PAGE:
Light lab helps children learn

Cathy Spaulding, Muskogee Phoenix, Okla.
·2 min read

Apr. 16—"I'm upside-down" an Early Childhood Center pupil exclaimed as he poked his head inside a triangle of mirrors.

Children can see all sorts of reflections, colors and shadows inside Early Childhood Center's light lab.

An ECC classroom features different stations where pupils can cast shadows, make things glow when they put them together, see themselves reflected ad infinitum. Classes visit for 30 minutes.

"They don't know what they're learning, but they're learning a lot," ECC teacher Michelle Wise said. "They don't realize it. They're just having fun."

Much of the learning occurs when the overhead classroom light goes out.

Each station focuses on a different aspect of light, color or reflection, ECC Principal Malinda Lindsey said.

"You'll see mirrors, you'll see things on the ceiling that reflect down," she said.

Children can draw on an illumine board and see their art glow and change colors.

When light casts silhouettes on a white sheet, Wise asked, "What is the big shadow?"

"That's me," a pupil answered.

Wise said she sees children exploring and learning about color, light, magnification.

"Their vocabulary is amazing in here," she said. "They're using descriptive words."

Lindsey said the light lab uses "some of nature's magic to help children understand real things such as illumination and shadows, light, transparency and reflection."

"Obviously, there is a lot of science, there's some physics involved," she said. "Obviously, we tie everything to literacy and vocabulary. There are words on the wall. As teachers explore with children, we're encouraging them to talk about the spectrum, we're encouraging to talk about the prism, what glow means, what colors are in the rainbow."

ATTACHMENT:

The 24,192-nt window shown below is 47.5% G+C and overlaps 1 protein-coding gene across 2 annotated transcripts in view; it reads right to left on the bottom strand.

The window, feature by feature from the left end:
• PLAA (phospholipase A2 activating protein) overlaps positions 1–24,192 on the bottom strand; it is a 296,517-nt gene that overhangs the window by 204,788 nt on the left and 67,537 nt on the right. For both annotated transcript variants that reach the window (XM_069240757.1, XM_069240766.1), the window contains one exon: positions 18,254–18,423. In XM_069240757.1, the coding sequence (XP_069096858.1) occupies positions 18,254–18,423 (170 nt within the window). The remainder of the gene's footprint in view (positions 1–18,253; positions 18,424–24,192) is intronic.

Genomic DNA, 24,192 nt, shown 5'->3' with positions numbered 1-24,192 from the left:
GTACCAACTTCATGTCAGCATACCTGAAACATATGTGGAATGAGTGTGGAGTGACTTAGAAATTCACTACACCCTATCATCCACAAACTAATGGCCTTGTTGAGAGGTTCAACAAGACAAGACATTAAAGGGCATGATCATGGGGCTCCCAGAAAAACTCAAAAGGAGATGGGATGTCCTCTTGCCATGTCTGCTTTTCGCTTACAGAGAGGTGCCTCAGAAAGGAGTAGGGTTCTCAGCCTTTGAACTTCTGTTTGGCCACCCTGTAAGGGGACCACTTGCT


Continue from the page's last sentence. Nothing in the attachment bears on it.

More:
Children might learn multi-syllable words such as magnetism or illumination.

"Children at this age attach very easily to larger, unusual words," Lindsey said. "The larger vocabulary the older kids use, we don't spare that from the younger kids at this point. This is the vocabulary they'll hear later on in school."

Most of the stations and tools were funded by a grant from the Education Foundation of Muskogee, Lindsey said. Other funds paid for other parts of the lab.

She said the light lab fits the school's Reggio-inspired learning. ECC adopted Reggio's non-traditional learning environment several years ago.

"We try to use nature as much as possible to help children understand what they're learning in the real world around them," she said. "Developmentally, that's what they understand best, things they can see that are concrete, hands-on and in real life in their own environment."